The points classification at the Tour de France suffers from more than its share of tinkering. The idea of a points system was conceived for the 1905 Tour (to combat "irregularities" from 1904), when the overall winner was decided by using each stage's ranking and awarding that number of points to the rider. Louis Trousselier of France won ten of the 11 stages, accumulating only 35 points, to win the Tour de France ahead of Hippolyte Aucouturier (61 points) and the rest. By 1913 the points system was junked in favor of the overall-time system that was used in the first two Tours and remains in use today, but for the Tour's 50th anniversary a points system was brought back for a secondary classification, and the concept of most consistent rider was born.
Before 2011, the Tour employed four classifications (for flat, bumpy, high mountain and time trial stages) and from 1989 added intermediate sprints to the classification (they had their own separate jersey beforehand). Starting two years ago the Tour increased the winning totals from 35 to 45 for flat stages, greatly emphasizing the quality of flat-stage sprinting over consistency across the various types of terrain, and created a single intermediate sprint worth up to 20 points, as opposed to several sprints worth up to six points. British fastman Mark Cavendish immediately cashed in against a modest field of sprinters ... and the points classification became the sprinter's classification for the first and perhaps last time, at least for a while.
Because back in 2011, Peter Sagan was still considered a bit young, and his Liquigas (now Cannondale) team had ambitions for the Yellow Jersey, something they didn't see Sagan contributing toward. Sagan went to the Vuelta a Espana to do what all young racers do, building up muscle and mental endurance for the three-week format before being thrown into the harder and more intense Tour de France environment, and won three stages for his troubles. By 2012 Cavendish was on notice, and understandably worried. Wearing the Rainbow Jersey of the world champion, Cavendish's Sky team had its eyes on the big prize, not his green jersey defense, and all the world could tell that Sagan was going to be trouble. Sure, he could sprint almost as well as Cavendish -- who to this day is more or less without peer in the last 50 meters of a stage. But Sagan had also dominated the Tour of California like nobody's business, with five stage wins and an even more remarkable second place in the race to Big Bear Lake ... a climber's stage. You see, Sagan can climb and sprint. Which means he can get to the finish line with the leaders almost every day (save for the days in the Alps and Pyrenees), which means he can finish off maybe 4-5 sprints in the three weeks where Cavendish will be minutes behind.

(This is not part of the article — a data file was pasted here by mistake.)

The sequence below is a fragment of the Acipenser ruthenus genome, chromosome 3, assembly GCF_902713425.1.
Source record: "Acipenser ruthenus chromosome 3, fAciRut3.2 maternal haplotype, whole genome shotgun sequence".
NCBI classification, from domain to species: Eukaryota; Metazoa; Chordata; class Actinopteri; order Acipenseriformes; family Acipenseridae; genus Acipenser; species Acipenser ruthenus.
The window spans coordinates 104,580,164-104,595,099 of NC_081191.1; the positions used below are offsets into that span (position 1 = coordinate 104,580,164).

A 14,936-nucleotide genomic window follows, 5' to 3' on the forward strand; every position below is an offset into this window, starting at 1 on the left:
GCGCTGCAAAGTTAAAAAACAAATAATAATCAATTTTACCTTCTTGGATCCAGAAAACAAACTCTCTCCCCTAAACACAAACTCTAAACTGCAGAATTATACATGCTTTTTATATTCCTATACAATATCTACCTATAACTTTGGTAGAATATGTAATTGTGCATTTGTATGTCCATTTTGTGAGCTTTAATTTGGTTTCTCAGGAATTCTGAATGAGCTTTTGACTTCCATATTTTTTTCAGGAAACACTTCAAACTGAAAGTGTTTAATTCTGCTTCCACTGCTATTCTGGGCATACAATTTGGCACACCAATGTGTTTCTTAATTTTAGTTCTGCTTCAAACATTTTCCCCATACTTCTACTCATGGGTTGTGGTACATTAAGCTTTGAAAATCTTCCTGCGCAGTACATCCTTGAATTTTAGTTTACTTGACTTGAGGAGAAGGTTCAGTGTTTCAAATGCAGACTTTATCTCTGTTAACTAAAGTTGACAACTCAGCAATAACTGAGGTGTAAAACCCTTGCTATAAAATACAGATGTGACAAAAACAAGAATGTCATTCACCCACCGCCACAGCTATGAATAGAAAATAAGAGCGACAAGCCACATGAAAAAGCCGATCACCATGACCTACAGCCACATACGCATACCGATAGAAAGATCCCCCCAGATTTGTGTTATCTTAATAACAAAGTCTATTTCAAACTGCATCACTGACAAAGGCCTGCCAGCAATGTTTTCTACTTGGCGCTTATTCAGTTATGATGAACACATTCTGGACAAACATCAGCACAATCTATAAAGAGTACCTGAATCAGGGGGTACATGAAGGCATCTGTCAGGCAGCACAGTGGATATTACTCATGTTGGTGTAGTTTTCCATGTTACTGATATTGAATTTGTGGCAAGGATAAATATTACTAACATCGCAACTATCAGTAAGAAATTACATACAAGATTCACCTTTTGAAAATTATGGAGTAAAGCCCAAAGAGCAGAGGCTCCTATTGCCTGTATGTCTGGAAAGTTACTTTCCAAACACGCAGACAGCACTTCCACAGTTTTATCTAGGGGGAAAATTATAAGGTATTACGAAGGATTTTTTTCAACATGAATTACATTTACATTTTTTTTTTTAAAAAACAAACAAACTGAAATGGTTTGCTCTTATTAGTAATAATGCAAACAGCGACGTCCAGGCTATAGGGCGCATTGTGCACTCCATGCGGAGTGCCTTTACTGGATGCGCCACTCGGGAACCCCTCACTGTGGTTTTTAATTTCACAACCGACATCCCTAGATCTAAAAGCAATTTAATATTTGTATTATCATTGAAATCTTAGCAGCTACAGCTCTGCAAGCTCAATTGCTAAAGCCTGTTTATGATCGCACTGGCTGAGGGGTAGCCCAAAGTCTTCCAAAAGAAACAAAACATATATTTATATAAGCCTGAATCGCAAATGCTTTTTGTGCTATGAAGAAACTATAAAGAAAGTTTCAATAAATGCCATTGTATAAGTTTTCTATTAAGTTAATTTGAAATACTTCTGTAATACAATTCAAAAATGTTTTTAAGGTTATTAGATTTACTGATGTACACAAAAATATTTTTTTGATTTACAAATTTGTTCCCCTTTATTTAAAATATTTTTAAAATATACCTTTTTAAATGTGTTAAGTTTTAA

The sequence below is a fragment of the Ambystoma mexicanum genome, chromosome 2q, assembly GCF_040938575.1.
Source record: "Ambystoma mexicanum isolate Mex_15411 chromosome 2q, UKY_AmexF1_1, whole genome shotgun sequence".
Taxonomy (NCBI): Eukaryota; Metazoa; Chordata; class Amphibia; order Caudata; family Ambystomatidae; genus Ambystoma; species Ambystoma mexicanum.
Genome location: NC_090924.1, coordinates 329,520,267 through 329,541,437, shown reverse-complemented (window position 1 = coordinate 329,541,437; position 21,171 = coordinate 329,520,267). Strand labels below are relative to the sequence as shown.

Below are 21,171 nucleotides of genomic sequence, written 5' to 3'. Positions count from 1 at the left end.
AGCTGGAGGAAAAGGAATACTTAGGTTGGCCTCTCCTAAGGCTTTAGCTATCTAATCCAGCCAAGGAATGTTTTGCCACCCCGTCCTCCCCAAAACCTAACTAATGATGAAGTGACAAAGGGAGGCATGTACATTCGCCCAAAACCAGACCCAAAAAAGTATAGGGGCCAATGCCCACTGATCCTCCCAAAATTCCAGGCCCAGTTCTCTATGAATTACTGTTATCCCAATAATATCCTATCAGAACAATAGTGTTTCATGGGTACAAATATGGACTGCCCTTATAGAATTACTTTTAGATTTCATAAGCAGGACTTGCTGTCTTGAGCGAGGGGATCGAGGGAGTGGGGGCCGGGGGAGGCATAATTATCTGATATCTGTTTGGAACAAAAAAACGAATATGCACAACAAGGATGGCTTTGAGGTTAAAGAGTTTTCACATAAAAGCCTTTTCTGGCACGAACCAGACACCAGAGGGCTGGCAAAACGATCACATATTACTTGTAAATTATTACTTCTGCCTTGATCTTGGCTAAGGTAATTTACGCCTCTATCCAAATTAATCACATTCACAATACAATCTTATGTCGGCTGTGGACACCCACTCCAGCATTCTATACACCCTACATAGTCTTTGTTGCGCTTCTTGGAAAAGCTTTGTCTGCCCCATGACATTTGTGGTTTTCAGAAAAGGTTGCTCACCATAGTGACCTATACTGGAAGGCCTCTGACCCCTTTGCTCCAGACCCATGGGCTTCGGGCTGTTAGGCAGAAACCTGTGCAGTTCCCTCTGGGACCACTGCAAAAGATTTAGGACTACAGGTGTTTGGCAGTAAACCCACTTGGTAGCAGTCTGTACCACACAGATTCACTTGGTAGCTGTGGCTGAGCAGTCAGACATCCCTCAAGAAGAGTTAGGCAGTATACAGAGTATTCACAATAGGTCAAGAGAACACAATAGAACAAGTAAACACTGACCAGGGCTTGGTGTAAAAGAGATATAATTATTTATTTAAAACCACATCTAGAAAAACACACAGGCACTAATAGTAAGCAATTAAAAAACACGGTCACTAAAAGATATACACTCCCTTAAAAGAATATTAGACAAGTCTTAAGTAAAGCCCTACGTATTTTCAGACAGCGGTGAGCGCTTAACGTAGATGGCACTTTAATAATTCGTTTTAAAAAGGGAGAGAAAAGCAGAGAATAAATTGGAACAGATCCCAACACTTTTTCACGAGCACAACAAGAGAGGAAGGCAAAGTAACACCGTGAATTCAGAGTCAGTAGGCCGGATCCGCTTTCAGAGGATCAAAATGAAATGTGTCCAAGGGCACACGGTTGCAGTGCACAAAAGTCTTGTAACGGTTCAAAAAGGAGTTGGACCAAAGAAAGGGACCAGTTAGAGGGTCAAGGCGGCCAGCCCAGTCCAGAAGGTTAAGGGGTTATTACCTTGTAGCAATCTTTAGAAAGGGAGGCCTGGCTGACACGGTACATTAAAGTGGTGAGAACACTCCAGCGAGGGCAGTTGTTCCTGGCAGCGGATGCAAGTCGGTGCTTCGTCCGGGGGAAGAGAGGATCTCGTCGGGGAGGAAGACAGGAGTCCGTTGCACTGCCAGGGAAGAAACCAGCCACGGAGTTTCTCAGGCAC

The math didn't add up for Cav (a poor climber) last year, and it went south in a hurry as Cavendish got dropped on several early sprint stages when the road went up. By the end of stage 12, Sagan had reduced the entire Green Jersey field to a puddle of screaming jelly, and won the competition by 141 points. Such dominance demands, and usually receives, a response, and it got one when Cavendish joined the Omega Pharma-Quick Step team for 2013, a Belgian squad with little interest in the yellow jersey and decades of experience winning sprints and tricky stages. They committed to Cavendish for the Tour, and Cav did his part, working on his climbing to keep things respectable enough on those days which favored only Sagan, as well as the days when maybe, just maybe, he could claw his way back into the field in time to unleash his devastating cannonball-style sprint. [Cav is small and gets down low, winning more out of lack of wind resistance than anything else.]
The results? After seven stages, it's Sagan 224, Andre Greipel 130, Cav 119. Game over. Seriously, it's going to get worse before it gets better.
As usual, the culprit is Sagan's climbing ability. On Friday's rolling stage, Sagan made it over the second-category Col de la Croix de Mounis in southern France's Department de la Tarn, which enabled Sagan to sprint for the 20-point intermediate and the 45-point final prizes in relative peace, with neither Greipel nor Cavendish in tow. He did both, and made another interesting statement along the way. The Croix de Mounis and the other smaller climbs in today's stage were not enough to devastate Cavendish and co, as Cannondale generally held a two-minute advantage over the chasing teams. Greipel's squad, Cav's squad and the Argos-Shimano team of Marcel Kittel all took a shot at closing the two-minute gap. But up ahead, Cannondale were thundering home, maintaining the gap for a grueling 110 kilometers, knowing that if they could eliminate Cav and Greipel from the sprint, it might just settle their No. 1 objective, Sagan's green jersey defense, with barely one week of the Tour in the books. A stitch in time it was. Cannondale can't just take the rest of the Tour off, but their awesome display of power today bought them an almost unsquanderable buffer of comfort over their competition for Le Tour's No. 2 prize.
The game within the game was dramatic. Numbers don't tell the story of the ashen looks on the faces of Group 3, the Cav/Greipel peloton, when they collectively gave up and took their foot off the gas. There were less than 30 kilometers remaining in the stage, but Cavendish managed to finish not two minutes in arrears but over 14 minutes back. When the chasing group gave up, it was a low moment beyond what you normally get to witness in professional sports. I haven't seen any quotes from Cavendish or Greipel from the aftermath, and that's probably not a coincidence. Defeat was written on their faces, they presumably don't care to have to voice it as well.